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Cancer charity Macmillan could lose more than £200,000 from Suffolk coffee mornings

PUBLISHED: 07:04 15 September 2020 | UPDATED: 08:36 15 September 2020

Macmillan coffee mornings in Suffolk raised £306,000 last year, but are only expected to bring in a third of that this year. Picture: MACMILLAN

Macmillan coffee mornings in Suffolk raised £306,000 last year, but are only expected to bring in a third of that this year. Picture: MACMILLAN

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Cancer care could be hit by a £200,000 loss in income from Suffolk after charity Macmillan revealed that it expected to lose huge amounts from its annual coffee morning fundraiser.

Louise Smith is a Macmillan Cancer Information and Support Centre Manager at Ipswich Hospital. Picture: MACMILLANLouise Smith is a Macmillan Cancer Information and Support Centre Manager at Ipswich Hospital. Picture: MACMILLAN

The Macmillan Coffee Morning in September is one of the organisation’s biggest income generators, raising £306,000 in Suffolk every year.

Dozens of coffee mornings are usually held around the county but, amid the coronavirus crisis, more than two-thirds of coffee mornings this year are not expected to go ahead.

The charity believes its income from the event will fall by 70%, the equivalent of £127,473 in Suffolk.

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Macmillan were there when Ruth Godfrey,  from Barham, needed their support after being diagnosed with breast cancer and seeing her dad pass away with cancer in less than six months. Picture: RUTH GODFREYMacmillan were there when Ruth Godfrey, from Barham, needed their support after being diagnosed with breast cancer and seeing her dad pass away with cancer in less than six months. Picture: RUTH GODFREY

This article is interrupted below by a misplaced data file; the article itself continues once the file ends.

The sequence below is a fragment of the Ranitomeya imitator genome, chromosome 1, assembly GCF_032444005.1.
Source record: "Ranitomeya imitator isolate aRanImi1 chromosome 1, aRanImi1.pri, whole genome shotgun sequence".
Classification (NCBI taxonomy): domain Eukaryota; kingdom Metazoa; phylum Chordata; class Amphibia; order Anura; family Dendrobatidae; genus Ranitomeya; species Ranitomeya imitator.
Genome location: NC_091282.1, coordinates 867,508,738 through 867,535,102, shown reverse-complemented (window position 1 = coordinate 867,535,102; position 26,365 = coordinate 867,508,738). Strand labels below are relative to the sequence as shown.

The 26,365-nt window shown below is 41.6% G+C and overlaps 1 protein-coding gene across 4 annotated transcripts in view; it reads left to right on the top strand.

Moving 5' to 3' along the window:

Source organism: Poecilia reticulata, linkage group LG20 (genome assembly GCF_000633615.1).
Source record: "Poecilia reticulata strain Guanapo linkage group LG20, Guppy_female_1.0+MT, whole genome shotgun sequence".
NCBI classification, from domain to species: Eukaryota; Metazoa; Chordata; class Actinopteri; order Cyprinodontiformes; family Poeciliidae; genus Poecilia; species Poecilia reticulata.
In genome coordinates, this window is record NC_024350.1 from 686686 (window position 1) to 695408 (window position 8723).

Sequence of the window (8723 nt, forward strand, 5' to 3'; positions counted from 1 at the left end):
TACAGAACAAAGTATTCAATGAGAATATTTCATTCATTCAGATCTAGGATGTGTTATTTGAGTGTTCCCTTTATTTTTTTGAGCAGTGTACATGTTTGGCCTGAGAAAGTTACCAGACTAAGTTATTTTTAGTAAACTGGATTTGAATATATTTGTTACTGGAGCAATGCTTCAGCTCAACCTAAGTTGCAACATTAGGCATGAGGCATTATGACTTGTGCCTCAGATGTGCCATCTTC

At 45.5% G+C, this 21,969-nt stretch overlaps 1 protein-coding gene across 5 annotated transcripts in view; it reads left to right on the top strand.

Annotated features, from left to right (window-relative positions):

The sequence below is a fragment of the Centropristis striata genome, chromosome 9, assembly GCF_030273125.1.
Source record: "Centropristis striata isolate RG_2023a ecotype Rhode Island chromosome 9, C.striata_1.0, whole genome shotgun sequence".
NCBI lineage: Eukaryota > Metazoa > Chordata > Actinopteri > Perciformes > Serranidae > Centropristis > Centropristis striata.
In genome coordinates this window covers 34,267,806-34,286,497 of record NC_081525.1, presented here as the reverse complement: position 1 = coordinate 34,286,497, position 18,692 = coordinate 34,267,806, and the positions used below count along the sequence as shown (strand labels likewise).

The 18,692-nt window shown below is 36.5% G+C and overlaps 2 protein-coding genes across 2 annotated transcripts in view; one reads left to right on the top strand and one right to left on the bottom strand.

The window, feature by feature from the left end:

Louise Smith, a Macmillan information and support centre manager at Ipswich Hospital, has encouraged people to hold events where they can in a safe and socially-distanced way.

“When you hold a coffee morning – whether socially-distanced or virtual – you’re helping people like me deliver the very best support we can,” she said.

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“The pandemic has brought a great deal of extra stress for people living with cancer.

“They worry about contracting the virus with a weakened immune system, and how they can access financial and practical support when it feels like the whole world has turned on its head.

“Without the donations raised by events like Macmillan’s coffee morning, specialist cancer services like ours wouldn’t exist today. It’s as simple as that.”

Ruth Godfrey, from Barham, was diagnosed with breast cancer at the end of last year and said: “Macmillan has been a huge part of helping me through lockdown, chemotherapy and cancer during these past few months.

“They’ve been at the end of a phone line for advice not only for me, but also my family - especially when my dad passed away in April with cancer while I was in the middle of treatment myself.”

The 55-year-old is going to hold a ‘Macmillan Marvellous Mindset Morning’ instead of a coffee morning this year, as an online virtual event where she will give free positive mindset training in exchange for donations.

The charity is now encouraging people to take part however they can, from socially distanced coffee mornings to virtual meetings online.

To organise one of your own, head to the Macmillan Cancer Support website here.

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